tude of the quality change or new goods problem has not revealed broadly applicable techniques for correcting these biases.
In contrast, a set of generally accepted methods has emerged for addressing other perceived index problem areas, most notably substitution bias. Shapiro and Wilcox (1996) describe solutions to the substitution component of the bias problem as harvesting the “low-hanging fruit” of the CPI bias problem. Sticking with the harvesting metaphor, solutions to quality change and new goods bias problems must be the fruit at the top of the tree, the kind that requires expensive tools to reach or that may not be reachable at all.
The theoretical COLI perspective provides a rationale for tracking the value to consumers of new models and commodities and suggests why, for certain purposes, an index should be adjusted to reflect these changes. However, the COLI theory is less illuminating when it comes to directing research toward appropriate corrective techniques. Indeed, finding approaches for accurately dealing with changing goods and new goods is the most difficult obstacle to fulfilling the Boskin commission’s prescriptions for BLS to establish a cost-of-living index as its objective in measuring consumer prices. Reflecting the difficulty of the issue, the Boskin commission report did not advance any formal recommendations about how BLS could improve its measurement of quality change.6 The Boskin commission suggested perhaps that BLS should be doing more of the things it already does to correct for quality change bias, but seemed to concede that it did not have new ideas for approaching the problem. Summarizing the commission’s report, Gordon and Griliches (1997:84) write:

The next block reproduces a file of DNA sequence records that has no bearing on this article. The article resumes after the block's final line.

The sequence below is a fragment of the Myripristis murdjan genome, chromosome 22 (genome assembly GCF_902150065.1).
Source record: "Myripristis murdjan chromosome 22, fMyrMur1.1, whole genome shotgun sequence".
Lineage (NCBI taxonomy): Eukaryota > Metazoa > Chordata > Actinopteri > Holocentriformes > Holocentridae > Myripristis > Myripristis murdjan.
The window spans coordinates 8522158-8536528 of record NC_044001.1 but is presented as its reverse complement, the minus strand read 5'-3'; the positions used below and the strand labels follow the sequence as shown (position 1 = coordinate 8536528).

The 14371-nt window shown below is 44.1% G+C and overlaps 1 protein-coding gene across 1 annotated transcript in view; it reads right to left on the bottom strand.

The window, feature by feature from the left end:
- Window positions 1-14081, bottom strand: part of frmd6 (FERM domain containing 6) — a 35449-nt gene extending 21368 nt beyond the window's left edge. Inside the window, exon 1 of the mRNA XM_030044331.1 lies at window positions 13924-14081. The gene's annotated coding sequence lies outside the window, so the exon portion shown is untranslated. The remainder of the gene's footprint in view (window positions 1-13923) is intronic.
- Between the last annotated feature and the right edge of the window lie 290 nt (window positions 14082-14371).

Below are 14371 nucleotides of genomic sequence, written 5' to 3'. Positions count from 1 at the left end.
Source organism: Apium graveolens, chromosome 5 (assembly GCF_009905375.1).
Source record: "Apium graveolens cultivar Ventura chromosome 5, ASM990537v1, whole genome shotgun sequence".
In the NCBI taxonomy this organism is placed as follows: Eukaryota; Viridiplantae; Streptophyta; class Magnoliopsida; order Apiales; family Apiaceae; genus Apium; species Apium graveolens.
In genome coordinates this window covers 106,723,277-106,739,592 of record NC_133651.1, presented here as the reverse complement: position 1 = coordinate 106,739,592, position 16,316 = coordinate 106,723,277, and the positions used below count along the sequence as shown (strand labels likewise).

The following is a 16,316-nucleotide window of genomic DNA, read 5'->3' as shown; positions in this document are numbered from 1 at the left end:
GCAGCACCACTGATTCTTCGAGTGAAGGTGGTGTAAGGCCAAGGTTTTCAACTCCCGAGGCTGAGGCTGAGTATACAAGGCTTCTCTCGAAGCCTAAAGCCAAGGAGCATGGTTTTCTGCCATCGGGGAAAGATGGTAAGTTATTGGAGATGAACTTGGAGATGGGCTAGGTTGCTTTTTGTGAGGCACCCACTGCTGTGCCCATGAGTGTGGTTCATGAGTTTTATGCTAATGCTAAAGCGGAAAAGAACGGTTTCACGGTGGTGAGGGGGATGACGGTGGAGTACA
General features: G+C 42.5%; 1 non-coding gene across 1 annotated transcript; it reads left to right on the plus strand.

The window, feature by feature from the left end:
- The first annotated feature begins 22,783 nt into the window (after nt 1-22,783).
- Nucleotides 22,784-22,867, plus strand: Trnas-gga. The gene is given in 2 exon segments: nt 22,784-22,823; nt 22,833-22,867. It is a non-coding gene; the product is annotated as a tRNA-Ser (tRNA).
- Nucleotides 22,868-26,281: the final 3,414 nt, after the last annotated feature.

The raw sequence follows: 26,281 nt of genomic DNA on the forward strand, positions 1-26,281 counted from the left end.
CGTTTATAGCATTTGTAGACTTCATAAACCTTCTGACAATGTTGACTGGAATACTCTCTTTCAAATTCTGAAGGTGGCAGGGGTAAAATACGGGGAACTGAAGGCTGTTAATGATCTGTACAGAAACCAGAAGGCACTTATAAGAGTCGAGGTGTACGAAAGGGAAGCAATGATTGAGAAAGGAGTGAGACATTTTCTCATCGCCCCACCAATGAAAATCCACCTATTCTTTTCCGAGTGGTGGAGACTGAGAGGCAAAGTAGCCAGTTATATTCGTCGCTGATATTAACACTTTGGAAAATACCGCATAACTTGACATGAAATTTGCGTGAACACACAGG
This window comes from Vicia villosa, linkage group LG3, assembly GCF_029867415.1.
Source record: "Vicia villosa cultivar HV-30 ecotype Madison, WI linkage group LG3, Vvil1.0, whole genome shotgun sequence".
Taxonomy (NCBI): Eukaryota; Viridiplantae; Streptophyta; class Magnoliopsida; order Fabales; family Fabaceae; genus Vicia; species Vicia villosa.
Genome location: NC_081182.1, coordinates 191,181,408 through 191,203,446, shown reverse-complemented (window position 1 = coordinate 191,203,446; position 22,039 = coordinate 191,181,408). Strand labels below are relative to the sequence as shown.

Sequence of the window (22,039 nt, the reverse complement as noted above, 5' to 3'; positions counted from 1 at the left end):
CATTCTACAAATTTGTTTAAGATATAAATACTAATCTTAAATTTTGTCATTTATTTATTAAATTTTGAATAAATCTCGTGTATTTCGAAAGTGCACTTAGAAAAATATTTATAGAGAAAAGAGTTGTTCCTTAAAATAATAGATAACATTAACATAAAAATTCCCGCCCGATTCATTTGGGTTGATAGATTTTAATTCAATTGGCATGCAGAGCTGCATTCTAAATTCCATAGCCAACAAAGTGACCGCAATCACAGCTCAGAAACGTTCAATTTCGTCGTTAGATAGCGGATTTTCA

The difficult questions posed by quality change and the continual arrival of new products . . . have been called the “house-to-house combat of price measurement.” Because the magnitude of quality-change bias differs so much across product categories, any overall evaluation must be conducted “down in the trenches,” taking individual categories of consumer expenditure, assessing quality-change bias for each category, and then aggregating using appropriate weights.”
The Conference Board (1999:21) study group concurred: “In an advanced, dynamic economy like ours, there is no alternative to thorough, detailed analyses that slog through the data category by category, item by item. This is difficult, costly work, but no shortcuts are available.” Such conclusions reinforce the premise that general solutions, equivalent to the use of superlative indexes or geomeans to address substitution bias, do not exist to correct for quality change
In contrast, 5 of the commission’s 17 recommendations deal directly with a form of substitution bias—for which concrete options (superlative and superlative approximation indexes) exist. Individual commission members have elsewhere advocated expanding the use of hedonic regression methods to control for quality change for specific product types (see, for example, Boskin et al., 1998:14).